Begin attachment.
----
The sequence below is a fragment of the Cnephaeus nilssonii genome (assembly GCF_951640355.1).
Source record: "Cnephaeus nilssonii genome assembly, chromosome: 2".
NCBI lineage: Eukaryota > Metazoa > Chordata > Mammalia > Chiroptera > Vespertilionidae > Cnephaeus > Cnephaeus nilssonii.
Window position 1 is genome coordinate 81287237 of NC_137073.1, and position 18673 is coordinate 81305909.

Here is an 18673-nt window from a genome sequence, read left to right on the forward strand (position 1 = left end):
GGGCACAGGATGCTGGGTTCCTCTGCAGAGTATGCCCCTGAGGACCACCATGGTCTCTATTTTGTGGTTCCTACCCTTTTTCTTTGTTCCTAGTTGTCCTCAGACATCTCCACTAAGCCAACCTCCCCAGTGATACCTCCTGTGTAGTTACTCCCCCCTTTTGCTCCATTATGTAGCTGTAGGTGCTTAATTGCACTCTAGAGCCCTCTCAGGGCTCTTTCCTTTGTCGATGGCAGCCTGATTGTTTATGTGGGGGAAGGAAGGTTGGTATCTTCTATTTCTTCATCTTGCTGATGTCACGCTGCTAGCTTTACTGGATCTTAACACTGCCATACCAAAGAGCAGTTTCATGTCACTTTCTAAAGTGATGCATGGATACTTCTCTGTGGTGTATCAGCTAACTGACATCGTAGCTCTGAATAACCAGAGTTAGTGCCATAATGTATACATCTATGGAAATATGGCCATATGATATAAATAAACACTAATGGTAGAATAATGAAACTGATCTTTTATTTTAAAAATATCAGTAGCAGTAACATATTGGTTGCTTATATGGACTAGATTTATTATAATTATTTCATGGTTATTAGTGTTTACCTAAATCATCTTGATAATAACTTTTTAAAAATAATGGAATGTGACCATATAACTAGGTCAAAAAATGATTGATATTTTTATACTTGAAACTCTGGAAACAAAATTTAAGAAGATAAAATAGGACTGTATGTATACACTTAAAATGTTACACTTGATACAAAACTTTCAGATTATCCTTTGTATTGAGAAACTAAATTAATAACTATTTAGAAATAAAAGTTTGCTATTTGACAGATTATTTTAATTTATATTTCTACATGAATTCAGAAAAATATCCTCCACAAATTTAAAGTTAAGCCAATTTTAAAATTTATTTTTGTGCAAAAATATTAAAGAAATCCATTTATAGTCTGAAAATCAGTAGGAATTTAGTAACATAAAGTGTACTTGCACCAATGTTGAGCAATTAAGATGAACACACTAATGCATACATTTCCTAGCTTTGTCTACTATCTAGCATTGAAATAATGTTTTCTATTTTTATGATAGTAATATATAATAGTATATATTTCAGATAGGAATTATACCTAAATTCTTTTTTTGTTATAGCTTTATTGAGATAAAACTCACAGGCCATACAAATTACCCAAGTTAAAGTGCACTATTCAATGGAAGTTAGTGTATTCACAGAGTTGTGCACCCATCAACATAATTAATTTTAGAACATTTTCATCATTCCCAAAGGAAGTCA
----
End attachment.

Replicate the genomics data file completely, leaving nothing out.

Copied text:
The sequence below is a fragment of the Cnephaeus nilssonii genome (assembly GCF_951640355.1).
Source record: "Cnephaeus nilssonii genome assembly, chromosome: 2".
NCBI lineage: Eukaryota > Metazoa > Chordata > Mammalia > Chiroptera > Vespertilionidae > Cnephaeus > Cnephaeus nilssonii.
Window position 1 is genome coordinate 81287237 of NC_137073.1, and position 18673 is coordinate 81305909.

Here is an 18673-nt window from a genome sequence, read left to right on the forward strand (position 1 = left end):
GGGCACAGGATGCTGGGTTCCTCTGCAGAGTATGCCCCTGAGGACCACCATGGTCTCTATTTTGTGGTTCCTACCCTTTTTCTTTGTTCCTAGTTGTCCTCAGACATCTCCACTAAGCCAACCTCCCCAGTGATACCTCCTGTGTAGTTACTCCCCCCTTTTGCTCCATTATGTAGCTGTAGGTGCTTAATTGCACTCTAGAGCCCTCTCAGGGCTCTTTCCTTTGTCGATGGCAGCCTGATTGTTTATGTGGGGGAAGGAAGGTTGGTATCTTCTATTTCTTCATCTTGCTGATGTCACGCTGCTAGCTTTACTGGATCTTAACACTGCCATACCAAAGAGCAGTTTCATGTCACTTTCTAAAGTGATGCATGGATACTTCTCTGTGGTGTATCAGCTAACTGACATCGTAGCTCTGAATAACCAGAGTTAGTGCCATAATGTATACATCTATGGAAATATGGCCATATGATATAAATAAACACTAATGGTAGAATAATGAAACTGATCTTTTATTTTAAAAATATCAGTAGCAGTAACATATTGGTTGCTTATATGGACTAGATTTATTATAATTATTTCATGGTTATTAGTGTTTACCTAAATCATCTTGATAATAACTTTTTAAAAATAATGGAATGTGACCATATAACTAGGTCAAAAAATGATTGATATTTTTATACTTGAAACTCTGGAAACAAAATTTAAGAAGATAAAATAGGACTGTATGTATACACTTAAAATGTTACACTTGATACAAAACTTTCAGATTATCCTTTGTATTGAGAAACTAAATTAATAACTATTTAGAAATAAAAGTTTGCTATTTGACAGATTATTTTAATTTATATTTCTACATGAATTCAGAAAAATATCCTCCACAAATTTAAAGTTAAGCCAATTTTAAAATTTATTTTTGTGCAAAAATATTAAAGAAATCCATTTATAGTCTGAAAATCAGTAGGAATTTAGTAACATAAAGTGTACTTGCACCAATGTTGAGCAATTAAGATGAACACACTAATGCATACATTTCCTAGCTTTGTCTACTATCTAGCATTGAAATAATGTTTTCTATTTTTATGATAGTAATATATAATAGTATATATTTCAGATAGGAATTATACCTAAATTCTTTTTTTGTTATAGCTTTATTGAGATAAAACTCACAGGCCATACAAATTACCCAAGTTAAAGTGCACTATTCAATGGAAGTTAGTGTATTCACAGAGTTGTGCACCCATCAACATAATTAATTTTAGAACATTTTCATCATTCCCAAAGGAAGTCA